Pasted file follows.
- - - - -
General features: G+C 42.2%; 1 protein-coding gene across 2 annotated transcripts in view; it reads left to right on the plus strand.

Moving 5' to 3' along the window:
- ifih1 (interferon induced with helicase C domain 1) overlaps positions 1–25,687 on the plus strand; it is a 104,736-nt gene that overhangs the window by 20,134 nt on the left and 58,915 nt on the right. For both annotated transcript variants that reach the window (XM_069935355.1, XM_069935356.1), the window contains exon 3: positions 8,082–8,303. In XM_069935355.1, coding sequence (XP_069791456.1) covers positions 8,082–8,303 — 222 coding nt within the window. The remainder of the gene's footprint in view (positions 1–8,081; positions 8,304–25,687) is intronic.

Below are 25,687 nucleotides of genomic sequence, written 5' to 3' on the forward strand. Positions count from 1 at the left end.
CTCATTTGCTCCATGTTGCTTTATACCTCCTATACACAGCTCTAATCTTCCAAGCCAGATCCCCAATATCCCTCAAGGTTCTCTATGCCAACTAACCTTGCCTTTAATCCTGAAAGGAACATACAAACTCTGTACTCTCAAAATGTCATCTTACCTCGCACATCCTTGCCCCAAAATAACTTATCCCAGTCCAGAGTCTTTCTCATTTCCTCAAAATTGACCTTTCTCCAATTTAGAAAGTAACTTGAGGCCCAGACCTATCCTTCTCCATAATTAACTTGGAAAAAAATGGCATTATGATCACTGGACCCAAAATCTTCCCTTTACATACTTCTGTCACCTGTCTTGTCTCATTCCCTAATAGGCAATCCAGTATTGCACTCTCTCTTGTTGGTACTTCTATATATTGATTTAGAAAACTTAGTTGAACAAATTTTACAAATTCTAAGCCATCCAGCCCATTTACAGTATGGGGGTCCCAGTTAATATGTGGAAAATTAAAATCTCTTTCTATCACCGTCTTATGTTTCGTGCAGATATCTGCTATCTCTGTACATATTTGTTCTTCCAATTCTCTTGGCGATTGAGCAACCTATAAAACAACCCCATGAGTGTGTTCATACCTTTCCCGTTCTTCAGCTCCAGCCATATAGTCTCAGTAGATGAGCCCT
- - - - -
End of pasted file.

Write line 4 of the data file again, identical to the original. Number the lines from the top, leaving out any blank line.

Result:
Below are 25,687 nucleotides of genomic sequence, written 5' to 3' on the forward strand. Positions count from 1 at the left end.